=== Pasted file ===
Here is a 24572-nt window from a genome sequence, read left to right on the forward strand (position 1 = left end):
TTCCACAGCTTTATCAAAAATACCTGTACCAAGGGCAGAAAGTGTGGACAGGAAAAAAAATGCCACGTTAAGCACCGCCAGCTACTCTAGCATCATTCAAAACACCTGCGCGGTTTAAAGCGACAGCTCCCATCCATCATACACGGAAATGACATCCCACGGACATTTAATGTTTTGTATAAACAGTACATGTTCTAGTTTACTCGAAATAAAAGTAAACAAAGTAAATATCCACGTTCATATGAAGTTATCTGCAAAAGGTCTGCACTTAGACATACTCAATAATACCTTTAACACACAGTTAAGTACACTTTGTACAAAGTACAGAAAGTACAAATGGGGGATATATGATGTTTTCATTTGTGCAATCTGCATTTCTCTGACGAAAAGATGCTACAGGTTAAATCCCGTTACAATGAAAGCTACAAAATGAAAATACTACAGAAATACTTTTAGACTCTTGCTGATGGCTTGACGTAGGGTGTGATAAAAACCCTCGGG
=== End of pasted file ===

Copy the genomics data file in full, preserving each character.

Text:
Here is a 24572-nt window from a genome sequence, read left to right on the forward strand (position 1 = left end):
TTCCACAGCTTTATCAAAAATACCTGTACCAAGGGCAGAAAGTGTGGACAGGAAAAAAAATGCCACGTTAAGCACCGCCAGCTACTCTAGCATCATTCAAAACACCTGCGCGGTTTAAAGCGACAGCTCCCATCCATCATACACGGAAATGACATCCCACGGACATTTAATGTTTTGTATAAACAGTACATGTTCTAGTTTACTCGAAATAAAAGTAAACAAAGTAAATATCCACGTTCATATGAAGTTATCTGCAAAAGGTCTGCACTTAGACATACTCAATAATACCTTTAACACACAGTTAAGTACACTTTGTACAAAGTACAGAAAGTACAAATGGGGGATATATGATGTTTTCATTTGTGCAATCTGCATTTCTCTGACGAAAAGATGCTACAGGTTAAATCCCGTTACAATGAAAGCTACAAAATGAAAATACTACAGAAATACTTTTAGACTCTTGCTGATGGCTTGACGTAGGGTGTGATAAAAACCCTCGGG